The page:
|Don't Miss Why Financial Reform Will Hit GE|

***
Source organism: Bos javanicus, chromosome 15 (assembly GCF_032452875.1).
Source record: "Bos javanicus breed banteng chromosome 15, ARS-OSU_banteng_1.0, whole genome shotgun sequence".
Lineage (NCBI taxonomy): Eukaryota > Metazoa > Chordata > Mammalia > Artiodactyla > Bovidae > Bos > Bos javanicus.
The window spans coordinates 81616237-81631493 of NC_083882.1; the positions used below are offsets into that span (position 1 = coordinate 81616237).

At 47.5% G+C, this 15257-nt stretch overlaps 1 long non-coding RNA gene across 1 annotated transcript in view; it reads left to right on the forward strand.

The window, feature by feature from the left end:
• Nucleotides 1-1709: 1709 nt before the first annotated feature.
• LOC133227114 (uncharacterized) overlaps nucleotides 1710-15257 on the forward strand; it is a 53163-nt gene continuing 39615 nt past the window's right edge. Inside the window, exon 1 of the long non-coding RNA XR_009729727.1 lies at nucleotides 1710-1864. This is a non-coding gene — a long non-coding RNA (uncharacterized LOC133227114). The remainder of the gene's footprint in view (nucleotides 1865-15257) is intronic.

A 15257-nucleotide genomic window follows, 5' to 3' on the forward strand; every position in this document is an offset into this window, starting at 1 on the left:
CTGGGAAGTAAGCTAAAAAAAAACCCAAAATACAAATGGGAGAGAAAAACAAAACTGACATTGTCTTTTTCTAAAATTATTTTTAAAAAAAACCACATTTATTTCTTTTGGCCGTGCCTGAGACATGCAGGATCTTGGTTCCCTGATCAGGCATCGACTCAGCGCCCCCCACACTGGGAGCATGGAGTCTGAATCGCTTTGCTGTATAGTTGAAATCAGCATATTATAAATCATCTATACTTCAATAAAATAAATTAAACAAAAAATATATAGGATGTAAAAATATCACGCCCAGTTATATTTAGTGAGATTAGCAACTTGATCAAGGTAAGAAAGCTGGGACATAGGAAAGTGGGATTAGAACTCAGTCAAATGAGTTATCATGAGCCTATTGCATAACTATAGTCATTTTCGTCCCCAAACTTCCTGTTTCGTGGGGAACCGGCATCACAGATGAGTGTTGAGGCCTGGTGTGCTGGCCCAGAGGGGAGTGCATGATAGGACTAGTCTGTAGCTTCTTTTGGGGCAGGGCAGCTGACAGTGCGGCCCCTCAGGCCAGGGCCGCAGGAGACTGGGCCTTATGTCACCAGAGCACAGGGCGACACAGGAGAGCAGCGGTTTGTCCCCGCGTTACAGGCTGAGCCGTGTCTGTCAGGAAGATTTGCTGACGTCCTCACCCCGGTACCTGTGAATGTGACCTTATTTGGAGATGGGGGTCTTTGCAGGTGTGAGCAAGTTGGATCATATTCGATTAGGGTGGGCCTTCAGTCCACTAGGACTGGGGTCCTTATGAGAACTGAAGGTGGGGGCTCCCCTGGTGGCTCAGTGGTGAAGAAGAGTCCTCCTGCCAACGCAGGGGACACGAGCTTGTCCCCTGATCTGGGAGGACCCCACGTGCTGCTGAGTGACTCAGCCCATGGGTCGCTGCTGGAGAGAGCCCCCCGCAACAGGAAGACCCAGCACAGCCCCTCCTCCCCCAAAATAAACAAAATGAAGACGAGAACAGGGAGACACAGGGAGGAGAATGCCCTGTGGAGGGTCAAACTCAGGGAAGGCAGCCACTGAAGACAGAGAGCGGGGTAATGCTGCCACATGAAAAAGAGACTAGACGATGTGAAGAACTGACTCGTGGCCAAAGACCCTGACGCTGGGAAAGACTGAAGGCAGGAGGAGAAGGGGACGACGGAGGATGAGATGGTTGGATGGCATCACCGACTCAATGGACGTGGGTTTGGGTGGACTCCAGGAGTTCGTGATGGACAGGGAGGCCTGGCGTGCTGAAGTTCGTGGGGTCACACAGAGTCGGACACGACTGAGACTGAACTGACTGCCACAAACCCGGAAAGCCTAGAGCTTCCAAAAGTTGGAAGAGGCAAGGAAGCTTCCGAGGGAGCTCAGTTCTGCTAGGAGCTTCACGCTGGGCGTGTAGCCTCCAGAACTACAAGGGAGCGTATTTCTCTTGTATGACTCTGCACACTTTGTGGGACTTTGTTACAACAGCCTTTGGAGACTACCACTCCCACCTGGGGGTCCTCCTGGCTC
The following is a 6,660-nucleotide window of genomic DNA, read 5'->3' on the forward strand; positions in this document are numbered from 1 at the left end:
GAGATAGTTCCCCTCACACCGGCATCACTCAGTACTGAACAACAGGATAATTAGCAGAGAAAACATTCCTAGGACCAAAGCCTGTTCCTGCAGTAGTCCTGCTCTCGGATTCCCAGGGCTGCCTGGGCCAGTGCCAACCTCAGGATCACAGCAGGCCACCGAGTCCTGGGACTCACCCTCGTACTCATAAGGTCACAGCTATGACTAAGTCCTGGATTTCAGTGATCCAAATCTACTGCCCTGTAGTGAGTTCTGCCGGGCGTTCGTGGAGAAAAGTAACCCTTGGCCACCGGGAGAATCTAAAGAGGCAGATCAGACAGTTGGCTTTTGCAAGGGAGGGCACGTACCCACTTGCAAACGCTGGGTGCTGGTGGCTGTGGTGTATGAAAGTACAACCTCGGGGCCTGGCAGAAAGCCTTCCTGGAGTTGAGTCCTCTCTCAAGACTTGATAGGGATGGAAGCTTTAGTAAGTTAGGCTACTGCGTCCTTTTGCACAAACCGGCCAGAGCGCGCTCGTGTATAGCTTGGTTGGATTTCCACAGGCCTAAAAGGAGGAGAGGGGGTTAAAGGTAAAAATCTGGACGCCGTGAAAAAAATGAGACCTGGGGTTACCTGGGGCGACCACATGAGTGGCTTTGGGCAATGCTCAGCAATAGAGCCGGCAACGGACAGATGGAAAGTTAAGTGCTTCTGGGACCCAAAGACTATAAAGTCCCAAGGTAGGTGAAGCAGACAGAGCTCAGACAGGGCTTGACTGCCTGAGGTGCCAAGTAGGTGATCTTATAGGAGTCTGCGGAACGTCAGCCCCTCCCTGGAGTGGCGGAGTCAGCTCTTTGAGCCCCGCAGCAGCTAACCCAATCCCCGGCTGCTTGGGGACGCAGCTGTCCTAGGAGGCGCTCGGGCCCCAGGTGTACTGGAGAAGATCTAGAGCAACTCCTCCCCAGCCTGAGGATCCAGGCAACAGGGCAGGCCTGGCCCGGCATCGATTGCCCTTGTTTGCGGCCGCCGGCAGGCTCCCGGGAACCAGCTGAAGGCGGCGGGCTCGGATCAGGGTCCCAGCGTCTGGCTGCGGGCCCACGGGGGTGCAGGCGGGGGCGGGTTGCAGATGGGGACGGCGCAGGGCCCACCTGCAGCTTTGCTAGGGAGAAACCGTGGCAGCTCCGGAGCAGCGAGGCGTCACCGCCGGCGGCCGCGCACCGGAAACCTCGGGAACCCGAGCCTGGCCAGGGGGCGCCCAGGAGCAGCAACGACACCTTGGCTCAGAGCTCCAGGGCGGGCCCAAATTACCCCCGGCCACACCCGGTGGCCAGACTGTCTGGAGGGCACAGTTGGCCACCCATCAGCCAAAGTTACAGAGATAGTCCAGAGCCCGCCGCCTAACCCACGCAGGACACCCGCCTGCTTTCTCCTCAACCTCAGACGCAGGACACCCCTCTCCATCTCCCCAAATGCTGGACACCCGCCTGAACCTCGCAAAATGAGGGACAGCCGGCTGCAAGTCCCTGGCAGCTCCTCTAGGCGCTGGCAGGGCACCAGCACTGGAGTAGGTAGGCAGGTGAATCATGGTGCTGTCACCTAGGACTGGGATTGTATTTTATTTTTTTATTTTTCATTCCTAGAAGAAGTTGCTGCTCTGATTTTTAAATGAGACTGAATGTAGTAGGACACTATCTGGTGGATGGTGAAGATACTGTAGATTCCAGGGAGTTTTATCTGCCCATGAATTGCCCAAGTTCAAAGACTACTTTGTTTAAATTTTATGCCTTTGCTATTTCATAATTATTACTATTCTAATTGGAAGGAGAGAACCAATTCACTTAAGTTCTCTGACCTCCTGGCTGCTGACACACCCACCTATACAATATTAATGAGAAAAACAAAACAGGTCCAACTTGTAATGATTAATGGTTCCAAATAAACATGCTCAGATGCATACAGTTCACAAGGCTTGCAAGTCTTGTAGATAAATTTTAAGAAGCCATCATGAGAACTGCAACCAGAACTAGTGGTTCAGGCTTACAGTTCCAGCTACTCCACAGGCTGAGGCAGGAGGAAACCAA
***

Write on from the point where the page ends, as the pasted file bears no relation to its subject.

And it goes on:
financial reform legislation. Uncertainty about credit costs and a slow overall revenue growth rate have also held the shares in check. As it happens, this month marks the one-year anniversary of the company's decision to lower its quarterly dividend to 10 cents a share from 31 cents a share. Although the shares are still yielding 2.68% even with the lower payout, the prospect of beefing up the dividend is always a hot topic on the company's conference call. Last quarter, CEO Jeff Immelt said GE wanted "to grow the dividend in line with earnings in 2011" so analysts will be looking to extrapolate whatever they can from any outlook updates, although the company isn't likely to give them much to go on. As of March 31, GE had $69.6 billion in cash and equivalents, and Sterne Agee analyst Nicholas Heymann said in a recent report that he believes GE could move to lift the annual dividend to 50 cents a share for 2011 once it retires roughly $3 billion in preferred stock; a move that is expected to occur later this year. Heymann says GE typically reviews its dividend policy in November, so investors may have to sit tight until then.